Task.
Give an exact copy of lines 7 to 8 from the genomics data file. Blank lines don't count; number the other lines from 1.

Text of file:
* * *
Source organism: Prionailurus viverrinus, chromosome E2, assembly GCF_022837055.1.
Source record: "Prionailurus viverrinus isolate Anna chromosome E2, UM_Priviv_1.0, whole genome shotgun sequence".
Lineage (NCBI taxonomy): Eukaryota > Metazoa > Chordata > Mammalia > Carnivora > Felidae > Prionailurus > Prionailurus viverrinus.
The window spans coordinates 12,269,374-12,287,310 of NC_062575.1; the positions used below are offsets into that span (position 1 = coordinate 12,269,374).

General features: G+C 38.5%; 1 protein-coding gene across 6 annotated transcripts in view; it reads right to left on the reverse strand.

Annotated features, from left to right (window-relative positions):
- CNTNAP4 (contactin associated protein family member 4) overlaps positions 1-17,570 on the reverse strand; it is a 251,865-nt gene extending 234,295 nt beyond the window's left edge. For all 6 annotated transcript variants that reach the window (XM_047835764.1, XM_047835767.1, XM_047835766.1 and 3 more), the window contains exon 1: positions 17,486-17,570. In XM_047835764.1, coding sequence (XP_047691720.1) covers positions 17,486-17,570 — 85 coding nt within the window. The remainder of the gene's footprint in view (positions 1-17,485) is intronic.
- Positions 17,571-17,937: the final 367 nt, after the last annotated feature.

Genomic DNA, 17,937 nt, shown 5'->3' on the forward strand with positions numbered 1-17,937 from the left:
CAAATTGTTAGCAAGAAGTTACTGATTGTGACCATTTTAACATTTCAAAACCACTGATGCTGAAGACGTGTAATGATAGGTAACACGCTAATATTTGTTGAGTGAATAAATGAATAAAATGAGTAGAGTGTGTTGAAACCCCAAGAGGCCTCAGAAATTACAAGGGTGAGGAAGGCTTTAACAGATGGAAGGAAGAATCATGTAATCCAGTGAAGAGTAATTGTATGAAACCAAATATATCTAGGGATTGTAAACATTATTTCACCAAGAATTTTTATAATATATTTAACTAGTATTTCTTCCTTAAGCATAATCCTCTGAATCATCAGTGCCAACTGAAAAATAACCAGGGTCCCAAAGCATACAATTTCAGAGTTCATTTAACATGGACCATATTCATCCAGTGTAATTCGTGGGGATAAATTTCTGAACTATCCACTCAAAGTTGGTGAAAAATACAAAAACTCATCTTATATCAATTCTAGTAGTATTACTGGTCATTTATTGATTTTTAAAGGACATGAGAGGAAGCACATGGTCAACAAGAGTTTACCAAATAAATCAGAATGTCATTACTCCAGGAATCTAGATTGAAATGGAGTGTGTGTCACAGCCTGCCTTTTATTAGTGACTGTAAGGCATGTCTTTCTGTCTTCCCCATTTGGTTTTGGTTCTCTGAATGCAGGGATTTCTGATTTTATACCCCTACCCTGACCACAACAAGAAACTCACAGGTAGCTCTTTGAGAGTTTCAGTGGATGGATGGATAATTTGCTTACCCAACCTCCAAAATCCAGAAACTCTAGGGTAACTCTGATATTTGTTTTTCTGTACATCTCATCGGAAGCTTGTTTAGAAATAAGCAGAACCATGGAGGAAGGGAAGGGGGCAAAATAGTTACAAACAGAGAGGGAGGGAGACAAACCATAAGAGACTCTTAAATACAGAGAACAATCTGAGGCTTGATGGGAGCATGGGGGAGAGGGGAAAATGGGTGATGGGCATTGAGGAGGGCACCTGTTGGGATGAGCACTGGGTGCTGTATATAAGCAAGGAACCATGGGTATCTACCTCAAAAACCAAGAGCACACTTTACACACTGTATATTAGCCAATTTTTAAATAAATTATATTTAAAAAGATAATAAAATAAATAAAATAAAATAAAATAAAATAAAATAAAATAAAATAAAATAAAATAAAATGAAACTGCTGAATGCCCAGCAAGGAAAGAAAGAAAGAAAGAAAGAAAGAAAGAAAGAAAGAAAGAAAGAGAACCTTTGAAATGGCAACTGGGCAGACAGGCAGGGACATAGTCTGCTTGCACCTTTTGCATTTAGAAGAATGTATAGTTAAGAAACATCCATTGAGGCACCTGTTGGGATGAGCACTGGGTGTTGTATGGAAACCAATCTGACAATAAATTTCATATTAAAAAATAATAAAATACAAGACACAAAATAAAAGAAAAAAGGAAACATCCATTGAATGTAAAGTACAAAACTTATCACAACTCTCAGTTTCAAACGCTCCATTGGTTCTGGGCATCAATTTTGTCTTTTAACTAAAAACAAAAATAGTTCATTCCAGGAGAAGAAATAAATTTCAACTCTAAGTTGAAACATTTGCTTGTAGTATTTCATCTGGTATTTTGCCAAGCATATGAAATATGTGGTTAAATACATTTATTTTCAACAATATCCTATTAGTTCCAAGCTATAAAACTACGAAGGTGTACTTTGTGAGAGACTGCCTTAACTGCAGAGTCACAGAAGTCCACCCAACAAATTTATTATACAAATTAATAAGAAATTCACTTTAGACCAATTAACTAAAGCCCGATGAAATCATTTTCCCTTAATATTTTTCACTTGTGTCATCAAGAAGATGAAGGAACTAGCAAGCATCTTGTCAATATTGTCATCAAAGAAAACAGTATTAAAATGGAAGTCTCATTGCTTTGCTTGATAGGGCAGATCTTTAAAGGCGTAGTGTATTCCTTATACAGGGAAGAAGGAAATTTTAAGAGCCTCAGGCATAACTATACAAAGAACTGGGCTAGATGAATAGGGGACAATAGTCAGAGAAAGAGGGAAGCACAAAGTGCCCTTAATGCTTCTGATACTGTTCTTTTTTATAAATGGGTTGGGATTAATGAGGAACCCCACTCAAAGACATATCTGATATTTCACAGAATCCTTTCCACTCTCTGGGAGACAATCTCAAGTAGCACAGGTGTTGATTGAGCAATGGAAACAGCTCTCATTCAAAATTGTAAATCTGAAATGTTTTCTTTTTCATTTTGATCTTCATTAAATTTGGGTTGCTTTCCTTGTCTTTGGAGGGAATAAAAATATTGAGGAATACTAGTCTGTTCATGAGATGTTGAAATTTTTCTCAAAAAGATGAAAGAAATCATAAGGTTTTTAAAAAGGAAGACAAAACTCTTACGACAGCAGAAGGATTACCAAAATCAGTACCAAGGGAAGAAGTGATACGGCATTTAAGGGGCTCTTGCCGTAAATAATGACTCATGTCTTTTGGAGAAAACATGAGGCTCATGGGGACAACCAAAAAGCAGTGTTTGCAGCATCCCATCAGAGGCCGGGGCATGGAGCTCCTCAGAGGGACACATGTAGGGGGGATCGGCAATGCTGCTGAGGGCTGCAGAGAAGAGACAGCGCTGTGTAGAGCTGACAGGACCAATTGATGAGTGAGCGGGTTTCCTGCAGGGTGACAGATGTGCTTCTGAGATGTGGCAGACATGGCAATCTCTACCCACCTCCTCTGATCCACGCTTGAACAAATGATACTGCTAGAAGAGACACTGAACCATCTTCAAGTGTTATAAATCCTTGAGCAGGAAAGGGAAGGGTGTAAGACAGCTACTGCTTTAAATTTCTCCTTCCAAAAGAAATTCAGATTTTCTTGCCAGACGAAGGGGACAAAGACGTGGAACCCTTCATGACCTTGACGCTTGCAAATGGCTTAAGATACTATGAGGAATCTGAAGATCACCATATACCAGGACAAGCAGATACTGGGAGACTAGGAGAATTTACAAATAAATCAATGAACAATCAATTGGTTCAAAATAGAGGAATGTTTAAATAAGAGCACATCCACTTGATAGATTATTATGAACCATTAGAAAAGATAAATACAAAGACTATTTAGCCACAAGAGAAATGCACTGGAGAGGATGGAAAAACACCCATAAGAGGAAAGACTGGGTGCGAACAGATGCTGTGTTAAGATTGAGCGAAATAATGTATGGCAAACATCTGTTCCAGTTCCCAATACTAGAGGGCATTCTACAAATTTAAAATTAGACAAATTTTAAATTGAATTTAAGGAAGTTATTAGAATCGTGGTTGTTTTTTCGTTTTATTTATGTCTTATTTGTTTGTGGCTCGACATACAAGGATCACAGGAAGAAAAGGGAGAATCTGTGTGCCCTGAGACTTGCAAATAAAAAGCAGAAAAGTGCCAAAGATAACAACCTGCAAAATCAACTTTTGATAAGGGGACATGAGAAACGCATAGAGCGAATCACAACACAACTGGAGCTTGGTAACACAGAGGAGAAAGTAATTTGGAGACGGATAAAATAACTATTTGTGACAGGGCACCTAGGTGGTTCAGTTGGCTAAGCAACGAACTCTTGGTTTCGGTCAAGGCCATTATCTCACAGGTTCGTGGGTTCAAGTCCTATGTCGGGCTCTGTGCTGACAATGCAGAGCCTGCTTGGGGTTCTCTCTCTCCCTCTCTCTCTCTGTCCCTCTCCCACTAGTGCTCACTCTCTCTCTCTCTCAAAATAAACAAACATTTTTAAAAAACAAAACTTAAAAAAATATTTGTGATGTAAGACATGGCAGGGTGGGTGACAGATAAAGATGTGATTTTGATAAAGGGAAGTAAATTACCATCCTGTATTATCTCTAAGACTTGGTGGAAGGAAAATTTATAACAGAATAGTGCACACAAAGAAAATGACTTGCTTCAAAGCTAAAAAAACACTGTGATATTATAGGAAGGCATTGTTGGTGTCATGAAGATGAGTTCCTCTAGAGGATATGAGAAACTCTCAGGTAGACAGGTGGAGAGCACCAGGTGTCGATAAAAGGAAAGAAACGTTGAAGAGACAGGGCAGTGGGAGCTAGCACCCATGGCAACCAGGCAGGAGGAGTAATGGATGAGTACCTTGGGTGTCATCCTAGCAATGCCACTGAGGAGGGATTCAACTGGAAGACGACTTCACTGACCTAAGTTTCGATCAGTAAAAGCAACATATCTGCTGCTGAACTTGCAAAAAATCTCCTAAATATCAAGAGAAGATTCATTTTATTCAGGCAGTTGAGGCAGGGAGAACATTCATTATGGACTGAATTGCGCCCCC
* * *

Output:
- CNTNAP4 (contactin associated protein family member 4) overlaps positions 1-17,570 on the reverse strand; it is a 251,865-nt gene extending 234,295 nt beyond the window's left edge. For all 6 annotated transcript variants that reach the window (XM_047835764.1, XM_047835767.1, XM_047835766.1 and 3 more), the window contains exon 1: positions 17,486-17,570. In XM_047835764.1, coding sequence (XP_047691720.1) covers positions 17,486-17,570 — 85 coding nt within the window. The remainder of the gene's footprint in view (positions 1-17,485) is intronic.
- Positions 17,571-17,937: the final 367 nt, after the last annotated feature.